The idea behind the book was to try to get behind why is it that two decades after the Soviets collapse, do Americans find Russian behavior mystifying in some way? We tend to explain what we don’t know about Russia by saying that, well, perhaps Russians have a mystical Russian soul that we have heard about and it’s different and so we can’t understand it.

I don’t believe that’s true. My approach has been to look at Russians’ daily behavior, their family life, work patterns, drinking. And in my many travels across Russia, it seems to me that Russian behavior is understandable and there are patterns behind it.

JEFFREY BROWN: Well, so let’s — so let’s look at that through the guise of the Olympics, right, because we’re seeing the Olympics from the opening ceremonies to the whole staging. How does this Russia that you see manifest itself?

GREGORY FEIFER: Well, I think the Olympics are a very traditional Russian event.

I mean, this is a country that has built Saint Petersburg to be the European city on a swamp, professed it wanted to spread communism around the world. The Olympics in a way are another grandiose project to try to catch up to the West.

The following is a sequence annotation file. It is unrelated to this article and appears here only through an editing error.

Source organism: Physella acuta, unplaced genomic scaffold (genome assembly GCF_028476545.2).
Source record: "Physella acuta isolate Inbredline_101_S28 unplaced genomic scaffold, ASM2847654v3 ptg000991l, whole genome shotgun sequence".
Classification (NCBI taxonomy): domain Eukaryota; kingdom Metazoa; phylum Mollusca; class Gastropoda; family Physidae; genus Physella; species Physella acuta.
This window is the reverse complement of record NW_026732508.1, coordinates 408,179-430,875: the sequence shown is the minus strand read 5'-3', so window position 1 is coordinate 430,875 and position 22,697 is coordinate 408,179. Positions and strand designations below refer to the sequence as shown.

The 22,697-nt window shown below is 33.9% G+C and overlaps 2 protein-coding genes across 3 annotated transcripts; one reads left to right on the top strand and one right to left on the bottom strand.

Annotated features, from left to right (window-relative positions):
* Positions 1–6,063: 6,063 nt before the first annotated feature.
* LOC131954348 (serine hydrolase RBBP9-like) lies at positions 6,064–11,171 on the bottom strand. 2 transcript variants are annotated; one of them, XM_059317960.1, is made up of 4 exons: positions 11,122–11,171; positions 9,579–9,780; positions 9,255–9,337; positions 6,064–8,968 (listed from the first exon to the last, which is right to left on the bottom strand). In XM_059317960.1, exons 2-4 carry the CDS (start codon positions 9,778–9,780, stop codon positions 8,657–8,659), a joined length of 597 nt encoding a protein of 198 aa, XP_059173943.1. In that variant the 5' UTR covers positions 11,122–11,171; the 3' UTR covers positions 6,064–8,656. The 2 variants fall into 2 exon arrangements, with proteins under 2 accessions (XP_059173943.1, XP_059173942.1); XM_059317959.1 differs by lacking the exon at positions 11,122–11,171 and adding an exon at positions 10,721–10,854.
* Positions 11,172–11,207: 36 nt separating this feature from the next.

But I think what really characterizes these Games to me is that they show how much Russia actually lags, because if you look at what’s going on in Russia, Moscow may be full of luxury cars and fancy restaurants, thanks to the riches from Russia’s vast energy wealth, but you don’t have to go to Siberia. You can just drive 50 miles outside of Moscow and see a countryside that’s literally dying.

I visited many villages there where there were two, sometimes even one elderly person living in what used to be villages on muddy tracks. And the poverty, alcoholism, disease, in many ways, Russia’s heading towards crises.